This Week at Saxelby Cheesemongers
It's finally that time of year! Saxelby Cheesemongers Announces Our First Day A-Whey trip to Mecox Bay Dairy and Wolffer Vineyard.
Sunday, May 4th, 2008
8:30 am to 7:30 pm
Bus departs from Saxelby Cheesemongers at 8:30 am sharp!
Saxelby Cheesemongers says: You don't have to travel far from New York City to taste some of the finest wines and cheeses in the world! Cheese lovers, oenophiles, and just about anyone interested in sustainability, local farming, and good food will delight in this fabulous, farm-y excursion! Our Day A-Whey will begin at Wolffer Vineyard with a guided wine tasting and picnic lunch. Next, we'll stop at Mecox Bay Dairy, a fourth generation family farm in Bridgehampton for a tour of their farm and creamery. And last but not least, if the weather permits (and we're crossing our fingers it does!) we'll visit at a local beach for a little stroll in the sun and sand. Oh, and did we mention that we'll do the driving?? All you have to do is show up hungry!
A Day A-Whey starts with wine (as all good days a-whey should...) at Wolffer Vineyard. Daytrippers will have time to meander through the vines and see the beginnings of the wine making process in full bloom. Around noontime, we'll convene on Wolffer's beautiful terrace for a guided tasting and picnic lunch featuring five wines, an array of raw milk cheeses from Mecox Bay Dairy, and other local fixins from NYC Greenmarkets. Roman Roth, a German-born winemaker who studied winemaking all over the world before settling on Long Island to pursue his craft, produces excellent wine utilizing traditional and sustainable methods that highlight the loamy soil and mild climate of the East End of Long Island.
Next, we'll head out to Mecox Bay Dairy, where Art Ludlow, farmer and cheese maker extraordinaire, will treat daytrippers to a tour of his farm. We'll see how fruits and veggies, turkeys, pigs, and cows all play a part on this tiny, yet diverse family farm. Art will then lead us on a tour of his creamery and explain the oh-so-mysterious process that transforms raw milk into delicious cheese!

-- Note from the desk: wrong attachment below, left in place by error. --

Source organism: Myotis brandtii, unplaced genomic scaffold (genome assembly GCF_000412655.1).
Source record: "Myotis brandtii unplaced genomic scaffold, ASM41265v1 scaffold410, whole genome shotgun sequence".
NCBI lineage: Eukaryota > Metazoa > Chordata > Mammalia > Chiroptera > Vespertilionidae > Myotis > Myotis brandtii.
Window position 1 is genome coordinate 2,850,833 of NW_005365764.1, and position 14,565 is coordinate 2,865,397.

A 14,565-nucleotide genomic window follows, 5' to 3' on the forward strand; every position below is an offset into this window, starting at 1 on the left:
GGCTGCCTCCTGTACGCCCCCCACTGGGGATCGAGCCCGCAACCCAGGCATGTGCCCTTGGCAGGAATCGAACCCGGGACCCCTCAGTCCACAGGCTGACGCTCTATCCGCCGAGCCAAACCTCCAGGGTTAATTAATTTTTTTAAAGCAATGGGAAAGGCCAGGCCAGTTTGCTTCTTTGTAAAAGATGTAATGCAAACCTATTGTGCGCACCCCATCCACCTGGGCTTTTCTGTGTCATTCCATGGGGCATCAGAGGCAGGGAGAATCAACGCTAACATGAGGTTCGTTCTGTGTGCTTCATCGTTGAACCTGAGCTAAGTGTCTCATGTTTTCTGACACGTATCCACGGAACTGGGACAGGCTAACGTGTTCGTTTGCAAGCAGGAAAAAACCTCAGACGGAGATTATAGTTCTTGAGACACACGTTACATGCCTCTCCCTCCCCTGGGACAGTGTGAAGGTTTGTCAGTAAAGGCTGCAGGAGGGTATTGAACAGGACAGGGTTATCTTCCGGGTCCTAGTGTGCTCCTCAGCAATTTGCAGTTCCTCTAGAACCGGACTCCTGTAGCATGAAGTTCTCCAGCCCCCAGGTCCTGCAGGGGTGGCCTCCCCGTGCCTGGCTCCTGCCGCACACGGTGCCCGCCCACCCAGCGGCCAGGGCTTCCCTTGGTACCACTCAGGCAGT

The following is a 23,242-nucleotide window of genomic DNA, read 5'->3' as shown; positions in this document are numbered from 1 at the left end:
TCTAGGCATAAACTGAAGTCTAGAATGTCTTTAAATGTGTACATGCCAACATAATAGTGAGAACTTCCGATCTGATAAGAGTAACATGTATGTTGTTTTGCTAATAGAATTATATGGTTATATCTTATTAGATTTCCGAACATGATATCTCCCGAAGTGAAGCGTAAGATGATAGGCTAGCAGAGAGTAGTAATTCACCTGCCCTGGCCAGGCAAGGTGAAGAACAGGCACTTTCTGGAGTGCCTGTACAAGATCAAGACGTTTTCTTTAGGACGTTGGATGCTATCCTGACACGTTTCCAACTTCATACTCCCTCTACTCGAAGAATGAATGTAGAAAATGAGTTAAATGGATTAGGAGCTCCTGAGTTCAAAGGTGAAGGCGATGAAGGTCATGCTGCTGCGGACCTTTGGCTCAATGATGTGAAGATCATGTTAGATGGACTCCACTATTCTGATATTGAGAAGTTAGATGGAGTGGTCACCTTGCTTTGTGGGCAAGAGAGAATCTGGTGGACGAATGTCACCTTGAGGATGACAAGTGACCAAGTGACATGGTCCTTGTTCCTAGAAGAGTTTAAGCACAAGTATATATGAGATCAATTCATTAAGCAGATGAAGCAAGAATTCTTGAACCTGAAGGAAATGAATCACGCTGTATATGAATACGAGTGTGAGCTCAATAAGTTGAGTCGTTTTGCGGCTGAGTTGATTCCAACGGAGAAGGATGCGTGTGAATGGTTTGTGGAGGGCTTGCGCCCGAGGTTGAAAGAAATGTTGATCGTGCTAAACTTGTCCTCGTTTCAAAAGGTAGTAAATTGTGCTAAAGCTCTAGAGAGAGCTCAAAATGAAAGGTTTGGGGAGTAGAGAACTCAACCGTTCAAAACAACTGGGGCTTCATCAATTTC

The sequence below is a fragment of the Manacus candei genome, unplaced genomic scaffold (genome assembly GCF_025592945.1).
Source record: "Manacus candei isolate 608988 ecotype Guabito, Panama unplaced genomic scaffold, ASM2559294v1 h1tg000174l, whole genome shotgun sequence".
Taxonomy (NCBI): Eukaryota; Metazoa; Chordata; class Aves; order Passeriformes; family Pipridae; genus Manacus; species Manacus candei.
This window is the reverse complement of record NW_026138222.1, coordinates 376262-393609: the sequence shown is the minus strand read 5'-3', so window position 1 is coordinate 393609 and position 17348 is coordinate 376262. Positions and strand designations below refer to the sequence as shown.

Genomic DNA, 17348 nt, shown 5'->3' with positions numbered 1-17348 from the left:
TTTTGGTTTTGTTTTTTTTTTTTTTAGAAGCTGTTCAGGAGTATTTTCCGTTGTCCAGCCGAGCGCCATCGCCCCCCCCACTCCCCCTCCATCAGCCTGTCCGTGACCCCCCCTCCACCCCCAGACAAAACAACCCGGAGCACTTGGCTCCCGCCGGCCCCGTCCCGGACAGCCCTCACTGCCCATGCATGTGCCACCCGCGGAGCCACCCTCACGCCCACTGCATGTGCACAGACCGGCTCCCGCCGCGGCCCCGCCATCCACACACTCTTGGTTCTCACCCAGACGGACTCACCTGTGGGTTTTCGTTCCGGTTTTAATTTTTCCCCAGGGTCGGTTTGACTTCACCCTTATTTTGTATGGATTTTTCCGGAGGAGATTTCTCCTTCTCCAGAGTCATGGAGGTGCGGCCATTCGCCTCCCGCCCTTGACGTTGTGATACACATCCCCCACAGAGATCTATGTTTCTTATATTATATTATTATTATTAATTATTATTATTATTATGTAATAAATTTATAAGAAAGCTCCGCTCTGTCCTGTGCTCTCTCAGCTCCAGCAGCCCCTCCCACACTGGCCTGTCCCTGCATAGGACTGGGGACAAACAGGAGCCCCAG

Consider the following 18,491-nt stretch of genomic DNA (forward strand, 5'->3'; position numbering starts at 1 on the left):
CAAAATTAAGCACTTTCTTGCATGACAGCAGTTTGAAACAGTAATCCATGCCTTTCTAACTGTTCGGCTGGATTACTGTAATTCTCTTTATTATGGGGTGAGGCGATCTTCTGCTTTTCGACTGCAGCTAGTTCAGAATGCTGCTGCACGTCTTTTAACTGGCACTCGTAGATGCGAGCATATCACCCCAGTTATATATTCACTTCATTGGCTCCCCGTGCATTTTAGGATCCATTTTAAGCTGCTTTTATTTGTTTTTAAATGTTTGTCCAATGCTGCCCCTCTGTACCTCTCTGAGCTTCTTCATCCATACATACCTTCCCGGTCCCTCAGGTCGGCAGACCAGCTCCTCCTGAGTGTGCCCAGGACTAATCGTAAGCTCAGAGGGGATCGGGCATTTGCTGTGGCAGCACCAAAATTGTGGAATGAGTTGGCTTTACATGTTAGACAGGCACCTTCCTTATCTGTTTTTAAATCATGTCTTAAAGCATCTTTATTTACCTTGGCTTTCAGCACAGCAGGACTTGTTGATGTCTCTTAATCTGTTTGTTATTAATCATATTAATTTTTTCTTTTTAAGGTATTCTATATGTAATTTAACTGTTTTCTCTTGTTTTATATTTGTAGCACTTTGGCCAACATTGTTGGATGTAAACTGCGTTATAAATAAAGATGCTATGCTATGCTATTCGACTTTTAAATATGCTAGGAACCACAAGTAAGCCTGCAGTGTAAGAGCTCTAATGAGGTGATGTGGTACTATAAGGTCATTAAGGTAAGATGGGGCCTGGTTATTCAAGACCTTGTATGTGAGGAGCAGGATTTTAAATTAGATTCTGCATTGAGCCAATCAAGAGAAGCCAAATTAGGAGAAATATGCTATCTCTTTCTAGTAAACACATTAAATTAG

Finally, we'll stop off at a local beach for a late-afternoon stroll and an opportunity to soak up some precious early summer sunshine; with the bus returning to the city by 7:30 pm
Couldn't we all use A Day A-Whey?!
For tickets ($110) and further information, please visit:
Monday, March 31, 2008
This Week at Saxelby Cheesemongers
Monday, March 24, 2008
How many cheese lovers does it take to eat an entire wheel of Ascutney Mountain?
Apparently not too many. About 50, by my estimation.
Does anyone else remember those tootsie pop ads from the eighties that featured a wise and somewhat professorly owl?? He would wonder aloud how many licks it takes to get to the center of a tootsie pop, begin his task in earnest, and then inevitably crack, biting into the lollipop before it was anywhere near the center. I posed this question to myself last weekend, on the eve of my birthday party, as we toted a wheel of Ascutney Mountain from the shop to Brooklyn. At about 8:30 pm the cheese was unveiled, set atop a table with a generous pie shaped wedge carved out of it, and left to the forces of nature present in the room to do with it what they would. Also present was one rather large and imposing knife, which no one seemed phased by. On the contrary, folks seemed only all too excited to take a stab (literally) at the giant piece of cheese staring them in the face.
In just 30 minutes or so, there was evident progress made, with interesting divets and chunks carved out of the center of the cheese, and a small heap of rubble and rind accumulating on the cutting board. Next, out of the corner of my eye, I saw a friend take what would have been about a pound's worth or so, julienne it with impressive skill, and dole it out to everyone who happened to be within an arm's reach. With about half the cheese gone, the band began to play and I headed downstairs to shake a leg, figuring I'd come back upstairs and wrap up what remained of the fromage later on. Between sets, after dancing and working up a bit of a hunger, I checked back in on the cheese, and was shocked to see that now there was just a smallish, eggplant-sized chunk of Ascutney left to be had. Thinking to myself, there's no time like the present, I grabbed one more generous slice and a dancing partner and headed back downstairs to revel and waltz a bit more.